SAN FRANCISCO -- The way people pay for things is changing fast -- but it's about to start changing even faster, eBay CEO John Donahoe said this morning.
Speaking at the BoxWorks conference, Donahoe said the rapid adoption of mobile devices by consumers was making it easier for consumers to pay in a variety of new ways. Countless companies have sprung up trying to cater to those consumers, he said, and the result will be a flurry of innovations.
"Most people are underestimating how fundamentally the shopping and payment experience is going to change," said Donahoe, who has led eBay since 2008.
For its part, Donahoe said, eBay has made mobile payments a high priority. Its PayPal business has introduced several new ways to pay -- a fact that has largely been lost in a media environment that has focused on its chief competitor, Square. Donahoe praised one of the changes eBay has brought to the market in particular: users can hit a "PayPal" button at Home Depot and pay using a mobile phone number and a four-digit PIN code, without ever removing a phone or wallet from their pockets.
In March the company also released a direct Square competitor, called Here, that lets users make and accept payments using a dongle that connects to their mobile devices. Here went unmentioned during Donahoe's talk, though.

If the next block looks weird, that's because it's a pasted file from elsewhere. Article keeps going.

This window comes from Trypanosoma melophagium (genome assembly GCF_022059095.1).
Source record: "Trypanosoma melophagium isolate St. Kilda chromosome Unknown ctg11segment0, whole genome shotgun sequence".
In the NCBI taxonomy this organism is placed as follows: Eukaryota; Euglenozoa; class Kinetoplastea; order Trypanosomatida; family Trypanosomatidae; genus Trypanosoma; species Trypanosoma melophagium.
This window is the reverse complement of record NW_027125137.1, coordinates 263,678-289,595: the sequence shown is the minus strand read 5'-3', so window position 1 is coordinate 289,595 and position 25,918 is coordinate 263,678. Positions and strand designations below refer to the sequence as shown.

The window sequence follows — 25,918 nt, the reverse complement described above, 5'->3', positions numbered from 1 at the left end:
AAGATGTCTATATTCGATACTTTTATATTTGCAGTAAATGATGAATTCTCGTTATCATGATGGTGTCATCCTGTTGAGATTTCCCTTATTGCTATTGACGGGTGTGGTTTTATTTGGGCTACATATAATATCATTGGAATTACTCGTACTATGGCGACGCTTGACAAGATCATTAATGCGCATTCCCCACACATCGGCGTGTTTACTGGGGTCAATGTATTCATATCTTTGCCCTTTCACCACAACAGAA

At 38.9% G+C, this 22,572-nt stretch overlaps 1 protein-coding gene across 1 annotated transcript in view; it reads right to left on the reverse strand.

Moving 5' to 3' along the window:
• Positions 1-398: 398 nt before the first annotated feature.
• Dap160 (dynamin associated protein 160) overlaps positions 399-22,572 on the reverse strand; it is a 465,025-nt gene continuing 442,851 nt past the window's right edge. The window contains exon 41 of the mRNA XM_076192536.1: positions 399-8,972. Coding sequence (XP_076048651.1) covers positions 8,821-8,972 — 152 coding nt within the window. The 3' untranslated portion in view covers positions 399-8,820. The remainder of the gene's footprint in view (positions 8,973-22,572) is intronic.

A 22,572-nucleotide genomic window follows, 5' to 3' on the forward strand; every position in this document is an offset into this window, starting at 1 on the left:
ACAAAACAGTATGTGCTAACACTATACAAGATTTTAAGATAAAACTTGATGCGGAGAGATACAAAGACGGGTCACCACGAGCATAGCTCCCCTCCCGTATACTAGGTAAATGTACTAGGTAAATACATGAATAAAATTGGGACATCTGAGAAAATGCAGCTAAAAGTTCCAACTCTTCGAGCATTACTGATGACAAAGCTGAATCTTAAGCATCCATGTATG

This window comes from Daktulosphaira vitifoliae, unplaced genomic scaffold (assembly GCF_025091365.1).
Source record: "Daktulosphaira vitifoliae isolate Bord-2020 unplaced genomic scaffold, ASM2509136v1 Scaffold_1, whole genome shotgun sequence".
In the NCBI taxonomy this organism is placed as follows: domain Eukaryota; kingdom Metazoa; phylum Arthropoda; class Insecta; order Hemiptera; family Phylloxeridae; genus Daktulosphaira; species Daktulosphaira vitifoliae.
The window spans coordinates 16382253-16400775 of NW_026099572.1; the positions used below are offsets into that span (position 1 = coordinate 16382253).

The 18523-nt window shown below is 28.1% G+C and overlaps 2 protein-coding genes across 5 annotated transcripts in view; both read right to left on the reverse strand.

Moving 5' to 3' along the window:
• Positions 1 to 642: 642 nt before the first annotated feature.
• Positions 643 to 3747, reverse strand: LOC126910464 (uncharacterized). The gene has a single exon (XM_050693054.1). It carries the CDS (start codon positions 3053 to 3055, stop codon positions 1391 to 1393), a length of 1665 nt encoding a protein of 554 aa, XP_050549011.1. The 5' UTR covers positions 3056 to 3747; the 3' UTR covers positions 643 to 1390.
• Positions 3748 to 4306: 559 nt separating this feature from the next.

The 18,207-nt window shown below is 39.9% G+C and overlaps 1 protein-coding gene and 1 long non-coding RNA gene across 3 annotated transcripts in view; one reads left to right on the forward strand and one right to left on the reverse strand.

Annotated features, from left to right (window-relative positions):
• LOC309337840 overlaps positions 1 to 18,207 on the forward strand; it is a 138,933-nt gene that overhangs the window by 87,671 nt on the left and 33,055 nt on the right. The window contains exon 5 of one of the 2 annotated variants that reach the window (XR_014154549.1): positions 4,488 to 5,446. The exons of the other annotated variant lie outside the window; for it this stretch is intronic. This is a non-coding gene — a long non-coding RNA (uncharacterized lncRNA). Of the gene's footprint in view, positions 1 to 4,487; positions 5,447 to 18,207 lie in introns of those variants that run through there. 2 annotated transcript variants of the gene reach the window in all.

While eBay is sometimes seen as the stodgy old plumbing of e-commerce, Donahoe released a flurry of statistics showing how quickly its users are adapting to the mobile world. Its apps have been downloaded more than 100 million times, and eBay will close $10 billion in volume on mobile devices this year. PayPal will process another $10 billion on mobile devices. Some 8,000 cars are sold per week on eBay by users on mobile devices.
Already in the United Kingdom and Australia, mobile payments represent 25 percent of all payments eBay receives. Soon, they will be over 50 percent, Donahoe said.
Moderator Marc Andreessen asked Donahoe how eBay would compete against the "thousands" of companies springing up in hopes of disrupting it. Beyond encouraging creativity inside of eBay, Donahoe said, the company would continue to acquire companies that fit its mission of enabling commerce around the world.
The result will be a rapid shift in payments, he said.
"There will be more change in how consumers shop and pay in the next three years than there has been in the last 20," Donahoe said. "Mobile is at the very center of that."